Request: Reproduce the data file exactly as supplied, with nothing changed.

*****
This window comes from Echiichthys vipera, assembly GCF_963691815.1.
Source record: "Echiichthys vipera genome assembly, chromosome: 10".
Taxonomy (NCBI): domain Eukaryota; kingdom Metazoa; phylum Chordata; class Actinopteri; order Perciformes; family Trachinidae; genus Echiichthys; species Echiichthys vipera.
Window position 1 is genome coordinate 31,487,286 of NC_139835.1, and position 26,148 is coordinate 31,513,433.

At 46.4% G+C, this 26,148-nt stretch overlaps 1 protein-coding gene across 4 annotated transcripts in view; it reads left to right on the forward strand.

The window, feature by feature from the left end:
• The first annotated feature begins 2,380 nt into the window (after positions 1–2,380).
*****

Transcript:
This window comes from Echiichthys vipera, assembly GCF_963691815.1.
Source record: "Echiichthys vipera genome assembly, chromosome: 10".
Taxonomy (NCBI): domain Eukaryota; kingdom Metazoa; phylum Chordata; class Actinopteri; order Perciformes; family Trachinidae; genus Echiichthys; species Echiichthys vipera.
Window position 1 is genome coordinate 31,487,286 of NC_139835.1, and position 26,148 is coordinate 31,513,433.

At 46.4% G+C, this 26,148-nt stretch overlaps 1 protein-coding gene across 4 annotated transcripts in view; it reads left to right on the forward strand.

The window, feature by feature from the left end:
• The first annotated feature begins 2,380 nt into the window (after positions 1–2,380).